17 February 2012

#100 - Pere Ubu - Nonalignment Pact

Nonalignment Pact - Pere Ubu
from The Modern Dance, 1978

Since Lin decided to start with the delicate and minor-keyed "Via Chicago," it seems fitting that I should open with a thick slab of raucous noise--Pere Ubu's "Nonalignment Pact," the first track from their 1978 debut LP, The Modern Dance. Beginning with a series of shrill, almost painful shrieks from one of Allen Ravenstine's synths before dissolving into a nearly rockabilly guitar riff and the full-throated ravings of vocalist David Thomas (one of rock's few truly unique singers), "Nonalignment Pact" picks up where Pere Ubu's handful of early singles ("30 Seconds Over Tokyo," "Final Solution") with the late, lamented Peter Laughner started--with the sub-romantic ravings of a heartbroken Thomas, trying to figure out where it all went wrong.

I wanna make a deal with you, girl
get it signed by the heads of state
I wanna make a deal with you, girl
get it recognized 'round the world.

Recognizing (as any decent scholar of international relations would) that the status of love depends upon the recognition of the community (isn't it obvious that Ubu would be constructivists?), Thomas begins and ends this song with the simple request that his ex-girl engage in a credible commitment to leave him the hell alone. The song careens on from there, at one point featuring Thomas's trademarked unhinged warble as he half scat-sings her "thousand other names." Naturally, these entreaties leave him winded, confused, and alone, barking out into the chaos and screaming again for her to just leave him alone. It's also fairly dance-able, in a spazzy, pogo and swing your arms around kind of way.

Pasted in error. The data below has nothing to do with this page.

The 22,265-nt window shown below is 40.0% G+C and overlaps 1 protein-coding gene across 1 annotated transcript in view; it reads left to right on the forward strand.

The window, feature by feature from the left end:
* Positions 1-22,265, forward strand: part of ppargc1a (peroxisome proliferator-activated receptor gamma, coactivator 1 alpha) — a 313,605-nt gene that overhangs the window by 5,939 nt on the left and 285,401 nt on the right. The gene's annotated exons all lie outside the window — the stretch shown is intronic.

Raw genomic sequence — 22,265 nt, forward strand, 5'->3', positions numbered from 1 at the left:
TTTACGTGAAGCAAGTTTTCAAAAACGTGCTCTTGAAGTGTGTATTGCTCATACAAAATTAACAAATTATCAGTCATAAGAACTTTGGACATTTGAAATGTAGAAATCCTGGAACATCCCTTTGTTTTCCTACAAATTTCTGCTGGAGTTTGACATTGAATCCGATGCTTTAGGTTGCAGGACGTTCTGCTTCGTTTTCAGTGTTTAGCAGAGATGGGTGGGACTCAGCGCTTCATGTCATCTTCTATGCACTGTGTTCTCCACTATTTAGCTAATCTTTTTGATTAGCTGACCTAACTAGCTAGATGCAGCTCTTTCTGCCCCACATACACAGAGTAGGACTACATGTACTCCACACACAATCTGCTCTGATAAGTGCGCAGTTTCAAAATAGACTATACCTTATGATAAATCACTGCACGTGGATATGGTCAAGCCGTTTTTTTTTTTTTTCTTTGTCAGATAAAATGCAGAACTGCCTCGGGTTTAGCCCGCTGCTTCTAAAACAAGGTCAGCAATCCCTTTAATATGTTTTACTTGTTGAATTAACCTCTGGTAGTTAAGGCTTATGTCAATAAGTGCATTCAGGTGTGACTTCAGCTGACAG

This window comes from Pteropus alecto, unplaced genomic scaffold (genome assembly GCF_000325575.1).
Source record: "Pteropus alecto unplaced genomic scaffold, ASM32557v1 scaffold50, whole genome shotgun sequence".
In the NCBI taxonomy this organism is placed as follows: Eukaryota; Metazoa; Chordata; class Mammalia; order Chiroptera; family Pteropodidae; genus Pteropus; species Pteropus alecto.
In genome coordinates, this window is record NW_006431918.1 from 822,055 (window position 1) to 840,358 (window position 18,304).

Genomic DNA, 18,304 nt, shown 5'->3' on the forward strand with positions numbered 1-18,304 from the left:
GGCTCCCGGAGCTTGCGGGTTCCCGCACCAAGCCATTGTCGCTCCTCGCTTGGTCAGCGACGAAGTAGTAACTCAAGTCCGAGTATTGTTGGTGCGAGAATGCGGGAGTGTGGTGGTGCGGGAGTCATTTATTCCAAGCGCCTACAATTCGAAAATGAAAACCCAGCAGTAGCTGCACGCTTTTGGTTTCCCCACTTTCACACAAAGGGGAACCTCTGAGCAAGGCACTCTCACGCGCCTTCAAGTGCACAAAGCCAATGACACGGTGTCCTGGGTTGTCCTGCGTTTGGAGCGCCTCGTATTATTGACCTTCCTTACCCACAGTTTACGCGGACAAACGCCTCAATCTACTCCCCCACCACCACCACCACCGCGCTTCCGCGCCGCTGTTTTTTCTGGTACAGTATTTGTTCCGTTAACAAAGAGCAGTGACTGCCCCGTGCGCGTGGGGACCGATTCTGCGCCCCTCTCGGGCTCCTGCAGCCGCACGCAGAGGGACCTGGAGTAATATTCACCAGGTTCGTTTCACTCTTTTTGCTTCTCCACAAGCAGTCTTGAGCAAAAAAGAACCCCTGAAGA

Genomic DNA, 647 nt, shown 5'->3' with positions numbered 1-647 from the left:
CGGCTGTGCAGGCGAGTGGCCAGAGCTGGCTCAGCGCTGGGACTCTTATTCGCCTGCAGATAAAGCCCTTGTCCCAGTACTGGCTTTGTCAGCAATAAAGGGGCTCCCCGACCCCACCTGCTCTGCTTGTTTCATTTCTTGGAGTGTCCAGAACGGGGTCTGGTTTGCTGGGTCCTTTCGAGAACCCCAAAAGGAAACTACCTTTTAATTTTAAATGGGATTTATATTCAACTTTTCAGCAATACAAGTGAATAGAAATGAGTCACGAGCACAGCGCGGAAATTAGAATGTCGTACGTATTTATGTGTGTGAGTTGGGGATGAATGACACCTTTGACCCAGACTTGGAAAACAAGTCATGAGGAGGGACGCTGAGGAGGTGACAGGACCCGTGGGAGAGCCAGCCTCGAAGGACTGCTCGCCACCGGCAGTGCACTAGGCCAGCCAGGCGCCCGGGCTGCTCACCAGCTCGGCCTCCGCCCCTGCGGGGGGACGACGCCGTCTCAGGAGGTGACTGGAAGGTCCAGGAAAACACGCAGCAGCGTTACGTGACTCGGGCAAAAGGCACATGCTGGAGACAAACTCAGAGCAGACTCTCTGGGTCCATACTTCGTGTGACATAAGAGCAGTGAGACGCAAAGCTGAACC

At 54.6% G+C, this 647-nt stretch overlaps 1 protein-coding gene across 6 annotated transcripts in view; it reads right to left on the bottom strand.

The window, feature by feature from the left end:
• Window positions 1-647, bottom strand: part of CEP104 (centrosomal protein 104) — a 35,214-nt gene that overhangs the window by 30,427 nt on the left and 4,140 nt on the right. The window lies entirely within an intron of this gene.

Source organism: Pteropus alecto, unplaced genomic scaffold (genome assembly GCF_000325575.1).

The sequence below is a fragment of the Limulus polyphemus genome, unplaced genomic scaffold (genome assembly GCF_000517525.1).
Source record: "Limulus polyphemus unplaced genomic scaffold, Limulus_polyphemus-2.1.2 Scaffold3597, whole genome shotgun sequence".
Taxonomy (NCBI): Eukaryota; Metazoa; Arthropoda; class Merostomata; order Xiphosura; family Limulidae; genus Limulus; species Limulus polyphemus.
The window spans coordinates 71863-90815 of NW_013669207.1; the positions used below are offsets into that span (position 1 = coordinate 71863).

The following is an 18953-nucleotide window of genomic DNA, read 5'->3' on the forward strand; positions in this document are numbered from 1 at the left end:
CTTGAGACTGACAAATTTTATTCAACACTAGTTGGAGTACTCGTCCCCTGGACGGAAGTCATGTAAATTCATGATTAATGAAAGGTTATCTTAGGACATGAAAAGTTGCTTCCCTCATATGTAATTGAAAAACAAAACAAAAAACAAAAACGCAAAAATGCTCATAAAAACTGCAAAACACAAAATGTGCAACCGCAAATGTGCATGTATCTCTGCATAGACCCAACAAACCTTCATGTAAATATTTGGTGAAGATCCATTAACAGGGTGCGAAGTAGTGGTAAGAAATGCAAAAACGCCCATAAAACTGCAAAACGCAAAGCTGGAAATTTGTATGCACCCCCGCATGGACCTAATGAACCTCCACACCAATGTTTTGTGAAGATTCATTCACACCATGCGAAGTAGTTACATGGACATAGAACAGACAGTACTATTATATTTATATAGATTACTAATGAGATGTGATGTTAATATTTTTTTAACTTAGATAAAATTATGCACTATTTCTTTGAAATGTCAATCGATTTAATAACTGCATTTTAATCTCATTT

Ubu are a major touchstone for me, and not only because they're Ohio's number one all-time rock band. Back when I was young, impressionable, and still trying to figure out what punk rock was, David Thomas and Peter Laughner (who died before Ubu could record this record, but who will be making a return appearance in a later post) were among the first to show me that what I thought punk had to sound like was wrong, narrow, and no fun at all. The Modern Dance, along with Ubu's first singles (collected on the Terminal Tower compilation) were post-punk before there was punk, pushing boundaries that the NYC types didn't even realize existed. More than anything else, the joy I still get bopping up and down to this song late at night (and, in one memorable instance, tried to make up for my lack of interest in more conventional forms of parter dancing by urging my then-girlfriend, now-wife to join in) is the joy of knowing that we can make anything into punk, as long as we sing it with enough feeling.


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